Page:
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CATCH UP ON THE COUNTDOWN BY VISITING: ARIZONA’S TOP 100 INDIVIDUAL RECORDS
Only 47 days separate us from the start of Rich Rodriguez’s fifth season, when the Arizona Wildcats football team plays Brigham Young on Sept. 3 at the University of Phoenix Stadium in Glendale.
As is customary on this Web site, we will count down the days with an interesting element associated with each day. This year the topic is the top 100 individual records in Arizona’s storied football past.
In past years, we have counted down the top games and highlighted players and some of the top plays in Arizona Wildcats football history. A couple of years ago in our top 100 countdown, we showcased the 1914 team that was responsible for Arizona becoming the “Wildcats”.
Back to this year’s countdown of the top 100 individual records in the 117 years of Arizona football:
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In a four-overtime game in 1996, Keith Smith set the Arizona record for most touchdowns responsible with seven — five passing and two rushing — in a 56-55 loss at California.
The scoring summary from that epic game played at Cal:
Most TDs Responsible For (TDs scored and passed for), Game: 7, Keith Smith, vs. California, Nov. 2, 1996 (five passing and two rushing)/
Pac-12 record: 8, Pat Barnes, California vs. Arizona, Nov. 2, 1996 (all passing)
NCAA record: 11, David Klingler, Houston vs. Eastern Washington, Nov. 17, 1990 (all passing)
Keith Smith also holds the Arizona record for most points responsible from the 1996 game at Cal: 42 points off the seven touchdowns.
Keith Smith is one of the most athletically gifted quarterbacks to play at Arizona. No example is better than what he achieved at California on Nov. 2, 1994, the first season in which overtime play was instituted in college football.
He accounted for a school-record seven touchdowns — five via the pass and two rushing — in an epic game against the Golden Bears, who held on for the 56-55 win in four overtimes after Dick Tomey decided to fake the extra-point attempt in the fourth overtime and failed as kicker Matt Peyton was stopped short of the goal line.
Smith was aided by the four overtimes — it was the longest game in college football history at the time — to achieve the mark but the feat is admirable nonetheless. He had four touchdown passes and one scoring run in regulation before completing a 25-yard touchdown strike to Jeremy McDaniel in the first overtime and rushing for an 11-yard score in the third overtime.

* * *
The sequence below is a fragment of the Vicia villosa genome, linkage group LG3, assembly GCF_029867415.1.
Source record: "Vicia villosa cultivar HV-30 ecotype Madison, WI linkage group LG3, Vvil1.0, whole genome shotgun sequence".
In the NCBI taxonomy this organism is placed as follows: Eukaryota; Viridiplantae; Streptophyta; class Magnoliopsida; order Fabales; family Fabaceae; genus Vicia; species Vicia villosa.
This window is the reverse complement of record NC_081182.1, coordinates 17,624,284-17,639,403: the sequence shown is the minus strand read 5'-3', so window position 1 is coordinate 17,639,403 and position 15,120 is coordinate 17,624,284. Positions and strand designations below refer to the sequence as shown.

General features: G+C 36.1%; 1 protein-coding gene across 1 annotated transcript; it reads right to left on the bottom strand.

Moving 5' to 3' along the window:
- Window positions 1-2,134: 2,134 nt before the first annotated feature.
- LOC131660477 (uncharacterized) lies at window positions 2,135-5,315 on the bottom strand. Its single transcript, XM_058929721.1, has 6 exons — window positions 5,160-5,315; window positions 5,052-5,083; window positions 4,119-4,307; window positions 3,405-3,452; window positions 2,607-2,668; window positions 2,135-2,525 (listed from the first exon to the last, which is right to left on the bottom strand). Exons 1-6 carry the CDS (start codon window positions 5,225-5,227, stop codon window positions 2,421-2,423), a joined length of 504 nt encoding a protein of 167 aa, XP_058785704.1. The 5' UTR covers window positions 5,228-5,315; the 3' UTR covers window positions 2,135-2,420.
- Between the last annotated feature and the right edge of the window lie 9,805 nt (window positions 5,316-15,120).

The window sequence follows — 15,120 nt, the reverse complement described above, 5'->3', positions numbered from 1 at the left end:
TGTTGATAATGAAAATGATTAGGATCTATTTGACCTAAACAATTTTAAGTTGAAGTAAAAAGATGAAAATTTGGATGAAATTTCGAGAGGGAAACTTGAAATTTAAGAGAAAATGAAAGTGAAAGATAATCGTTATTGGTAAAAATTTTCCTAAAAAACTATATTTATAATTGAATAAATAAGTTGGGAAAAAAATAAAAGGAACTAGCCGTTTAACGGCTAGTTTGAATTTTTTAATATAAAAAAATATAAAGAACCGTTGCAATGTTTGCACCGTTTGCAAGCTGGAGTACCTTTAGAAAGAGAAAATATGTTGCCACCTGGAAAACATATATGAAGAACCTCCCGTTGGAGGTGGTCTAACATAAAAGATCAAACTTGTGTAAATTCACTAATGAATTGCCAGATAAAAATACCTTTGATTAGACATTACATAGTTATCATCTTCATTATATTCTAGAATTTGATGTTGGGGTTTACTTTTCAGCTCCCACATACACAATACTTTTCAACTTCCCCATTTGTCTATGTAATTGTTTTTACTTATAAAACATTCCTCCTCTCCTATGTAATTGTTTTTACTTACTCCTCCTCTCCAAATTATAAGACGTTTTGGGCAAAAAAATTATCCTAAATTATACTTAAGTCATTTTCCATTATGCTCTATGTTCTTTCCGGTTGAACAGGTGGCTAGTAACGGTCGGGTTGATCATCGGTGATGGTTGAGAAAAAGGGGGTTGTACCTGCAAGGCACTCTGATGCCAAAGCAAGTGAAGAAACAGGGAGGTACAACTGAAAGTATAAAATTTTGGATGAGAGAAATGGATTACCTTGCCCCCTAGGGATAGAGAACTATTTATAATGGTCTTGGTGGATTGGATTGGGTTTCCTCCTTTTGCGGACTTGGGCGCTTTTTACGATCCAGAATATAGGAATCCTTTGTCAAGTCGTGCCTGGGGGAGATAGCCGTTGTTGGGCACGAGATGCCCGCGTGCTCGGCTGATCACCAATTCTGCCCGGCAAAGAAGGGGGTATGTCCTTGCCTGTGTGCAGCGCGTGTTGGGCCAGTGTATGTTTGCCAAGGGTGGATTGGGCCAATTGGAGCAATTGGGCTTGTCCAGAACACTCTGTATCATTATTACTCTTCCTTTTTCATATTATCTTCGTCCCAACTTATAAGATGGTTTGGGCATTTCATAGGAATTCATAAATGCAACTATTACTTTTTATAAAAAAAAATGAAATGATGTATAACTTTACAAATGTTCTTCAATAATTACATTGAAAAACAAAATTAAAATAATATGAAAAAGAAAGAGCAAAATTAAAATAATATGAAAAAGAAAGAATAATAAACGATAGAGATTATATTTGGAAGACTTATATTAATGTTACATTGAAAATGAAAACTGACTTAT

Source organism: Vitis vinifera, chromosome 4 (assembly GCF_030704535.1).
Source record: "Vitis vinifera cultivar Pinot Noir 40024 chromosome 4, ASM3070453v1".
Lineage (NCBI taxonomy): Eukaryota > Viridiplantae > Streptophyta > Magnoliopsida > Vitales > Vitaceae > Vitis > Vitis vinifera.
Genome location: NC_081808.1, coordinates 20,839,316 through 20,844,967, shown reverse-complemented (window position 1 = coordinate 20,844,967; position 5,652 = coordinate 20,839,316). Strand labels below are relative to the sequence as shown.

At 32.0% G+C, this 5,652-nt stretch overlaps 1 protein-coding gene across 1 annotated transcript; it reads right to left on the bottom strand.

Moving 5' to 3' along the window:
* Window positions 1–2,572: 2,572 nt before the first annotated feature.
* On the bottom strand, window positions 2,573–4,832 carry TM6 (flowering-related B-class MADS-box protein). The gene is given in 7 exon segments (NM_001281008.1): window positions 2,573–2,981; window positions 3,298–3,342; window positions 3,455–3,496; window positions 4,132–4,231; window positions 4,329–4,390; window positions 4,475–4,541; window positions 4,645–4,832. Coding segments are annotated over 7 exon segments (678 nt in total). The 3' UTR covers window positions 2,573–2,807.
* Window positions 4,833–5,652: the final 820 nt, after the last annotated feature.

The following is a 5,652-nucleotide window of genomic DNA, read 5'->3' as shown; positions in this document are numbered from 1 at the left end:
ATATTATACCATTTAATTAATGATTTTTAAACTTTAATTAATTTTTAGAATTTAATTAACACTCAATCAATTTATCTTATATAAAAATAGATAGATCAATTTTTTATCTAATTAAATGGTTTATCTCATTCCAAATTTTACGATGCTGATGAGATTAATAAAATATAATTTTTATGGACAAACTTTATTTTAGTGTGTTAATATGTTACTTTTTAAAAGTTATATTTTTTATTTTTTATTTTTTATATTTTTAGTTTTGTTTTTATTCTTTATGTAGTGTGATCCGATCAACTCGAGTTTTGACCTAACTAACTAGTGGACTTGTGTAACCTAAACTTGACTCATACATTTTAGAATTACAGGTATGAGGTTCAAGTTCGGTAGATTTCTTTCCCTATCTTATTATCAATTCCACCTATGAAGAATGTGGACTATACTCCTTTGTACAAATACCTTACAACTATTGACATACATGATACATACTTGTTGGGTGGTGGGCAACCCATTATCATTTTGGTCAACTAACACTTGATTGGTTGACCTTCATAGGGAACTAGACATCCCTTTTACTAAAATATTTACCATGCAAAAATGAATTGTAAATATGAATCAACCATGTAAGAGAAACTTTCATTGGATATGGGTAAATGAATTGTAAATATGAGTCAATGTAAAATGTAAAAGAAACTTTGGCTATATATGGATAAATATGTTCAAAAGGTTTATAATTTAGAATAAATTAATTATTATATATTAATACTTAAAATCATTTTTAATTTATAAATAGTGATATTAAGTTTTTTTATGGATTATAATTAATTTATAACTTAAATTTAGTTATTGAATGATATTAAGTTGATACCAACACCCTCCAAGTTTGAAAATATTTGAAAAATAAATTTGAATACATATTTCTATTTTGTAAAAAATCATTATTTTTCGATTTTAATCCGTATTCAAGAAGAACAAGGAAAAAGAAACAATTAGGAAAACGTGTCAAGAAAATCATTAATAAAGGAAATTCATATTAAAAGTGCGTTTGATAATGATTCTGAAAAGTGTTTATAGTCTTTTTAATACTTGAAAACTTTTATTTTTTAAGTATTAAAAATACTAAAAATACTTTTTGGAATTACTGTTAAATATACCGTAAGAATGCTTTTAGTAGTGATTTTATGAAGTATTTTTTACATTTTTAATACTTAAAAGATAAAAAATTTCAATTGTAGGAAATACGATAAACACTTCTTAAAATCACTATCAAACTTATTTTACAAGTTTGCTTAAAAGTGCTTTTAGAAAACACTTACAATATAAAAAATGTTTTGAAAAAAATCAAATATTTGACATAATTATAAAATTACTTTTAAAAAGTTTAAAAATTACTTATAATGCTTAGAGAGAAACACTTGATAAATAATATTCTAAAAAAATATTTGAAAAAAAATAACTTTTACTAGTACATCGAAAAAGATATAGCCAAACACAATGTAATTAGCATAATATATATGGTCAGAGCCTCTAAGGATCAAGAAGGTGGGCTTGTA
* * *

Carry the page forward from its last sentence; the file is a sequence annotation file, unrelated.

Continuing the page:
California quarterback Pat Barnes did one better than Smith in the game, accounting for a Pac-12-record eight touchdowns, all by the pass. Barnes completed three touchdown passes in the four overtime sessions.
Smith’s seven touchdowns and 42 points topped the previous Arizona record of six touchdowns, all via the pass, by Tom Tunnicliffe against Pacific in 1982.
”Our guy was pretty fair to middlin’, wouldn’t you say?,” Tomey was quoted as saying by the Tucson Citizen when the Bay-area press wanted to talk about Barnes. ”I wouldn’t trade Cal straight up, and I love Pat Barnes. I wouldn’t trade Keith Smith for any quarterback in college football.”
”We played hard and we stayed together,” Smith told the Citizen. “We just came up a little short. We wanted this game so bad. It’s frustrating.
”It took guts to call that (fake kick). It’s nobody’s fault. We all lost the game together.”
Arizona holder Ryan Hesson took the snap and flipped the ball over his head to Peyton, who was headed around right end. But Cal linebacker Andrew Rhodes was in Peyton’s path and made a tackle on the 5-yard line.
“I take full responsibility for the call,” Tomey said. “Whatever second-guessing there is, you should blame the head coach. Don’t blame the players. They played their buns off.”
ALLSPORTSTUCSON.com publisher, writer and editor Javier Morales is a former Arizona Press Club award winner. He is a former Arizona Daily Star beat reporter for the Arizona basketball team, including when the Wildcats won the 1996-97 NCAA title. He has also written articles for CollegeAD.com, Bleacher Report, Lindy’s Sports, TucsonCitizen.com, The Arizona Republic, Sporting News and Baseball America, among many other publications. He has also authored the book “The Highest Form of Living”, which is available at Amazon.